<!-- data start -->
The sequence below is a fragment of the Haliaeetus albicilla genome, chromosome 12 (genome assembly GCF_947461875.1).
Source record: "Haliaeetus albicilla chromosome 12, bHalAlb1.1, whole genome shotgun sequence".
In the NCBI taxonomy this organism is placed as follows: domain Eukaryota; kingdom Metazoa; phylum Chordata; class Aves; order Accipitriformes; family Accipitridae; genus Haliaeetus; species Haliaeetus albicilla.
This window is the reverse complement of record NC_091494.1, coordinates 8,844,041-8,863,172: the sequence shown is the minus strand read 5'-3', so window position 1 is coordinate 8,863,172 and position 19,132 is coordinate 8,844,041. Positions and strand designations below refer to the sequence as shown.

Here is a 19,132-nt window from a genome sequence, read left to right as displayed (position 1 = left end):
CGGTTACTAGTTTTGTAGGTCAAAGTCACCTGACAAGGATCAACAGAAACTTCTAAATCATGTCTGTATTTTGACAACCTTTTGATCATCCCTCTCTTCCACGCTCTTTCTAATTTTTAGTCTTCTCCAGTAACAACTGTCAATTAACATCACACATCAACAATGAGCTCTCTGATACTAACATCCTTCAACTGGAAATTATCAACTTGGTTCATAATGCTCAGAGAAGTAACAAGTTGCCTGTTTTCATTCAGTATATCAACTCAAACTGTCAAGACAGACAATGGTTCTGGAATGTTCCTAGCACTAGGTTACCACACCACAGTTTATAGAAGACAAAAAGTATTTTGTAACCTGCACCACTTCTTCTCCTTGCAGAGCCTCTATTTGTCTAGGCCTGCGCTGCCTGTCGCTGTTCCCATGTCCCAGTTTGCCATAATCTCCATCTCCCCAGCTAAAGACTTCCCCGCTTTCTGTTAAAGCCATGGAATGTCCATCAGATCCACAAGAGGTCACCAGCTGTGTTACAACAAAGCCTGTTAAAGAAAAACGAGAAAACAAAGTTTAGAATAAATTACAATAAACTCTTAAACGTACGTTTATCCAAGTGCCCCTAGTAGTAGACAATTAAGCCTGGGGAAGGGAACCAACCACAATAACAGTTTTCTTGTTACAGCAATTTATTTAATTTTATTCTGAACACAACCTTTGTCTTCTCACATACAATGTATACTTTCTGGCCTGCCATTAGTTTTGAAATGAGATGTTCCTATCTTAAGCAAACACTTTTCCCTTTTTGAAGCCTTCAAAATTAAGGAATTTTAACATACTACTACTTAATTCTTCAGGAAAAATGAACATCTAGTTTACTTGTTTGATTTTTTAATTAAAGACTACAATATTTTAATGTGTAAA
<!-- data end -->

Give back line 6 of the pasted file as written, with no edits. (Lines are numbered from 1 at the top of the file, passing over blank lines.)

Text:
CGGTTACTAGTTTTGTAGGTCAAAGTCACCTGACAAGGATCAACAGAAACTTCTAAATCATGTCTGTATTTTGACAACCTTTTGATCATCCCTCTCTTCCACGCTCTTTCTAATTTTTAGTCTTCTCCAGTAACAACTGTCAATTAACATCACACATCAACAATGAGCTCTCTGATACTAACATCCTTCAACTGGAAATTATCAACTTGGTTCATAATGCTCAGAGAAGTAACAAGTTGCCTGTTTTCATTCAGTATATCAACTCAAACTGTCAAGACAGACAATGGTTCTGGAATGTTCCTAGCACTAGGTTACCACACCACAGTTTATAGAAGACAAAAAGTATTTTGTAACCTGCACCACTTCTTCTCCTTGCAGAGCCTCTATTTGTCTAGGCCTGCGCTGCCTGTCGCTGTTCCCATGTCCCAGTTTGCCATAATCTCCATCTCCCCAGCTAAAGACTTCCCCGCTTTCTGTTAAAGCCATGGAATGTCCATCAGATCCACAAGAGGTCACCAGCTGTGTTACAACAAAGCCTGTTAAAGAAAAACGAGAAAACAAAGTTTAGAATAAATTACAATAAACTCTTAAACGTACGTTTATCCAAGTGCCCCTAGTAGTAGACAATTAAGCCTGGGGAAGGGAACCAACCACAATAACAGTTTTCTTGTTACAGCAATTTATTTAATTTTATTCTGAACACAACCTTTGTCTTCTCACATACAATGTATACTTTCTGGCCTGCCATTAGTTTTGAAATGAGATGTTCCTATCTTAAGCAAACACTTTTCCCTTTTTGAAGCCTTCAAAATTAAGGAATTTTAACATACTACTACTTAATTCTTCAGGAAAAATGAACATCTAGTTTACTTGTTTGATTTTTTAATTAAAGACTACAATATTTTAATGTGTAAA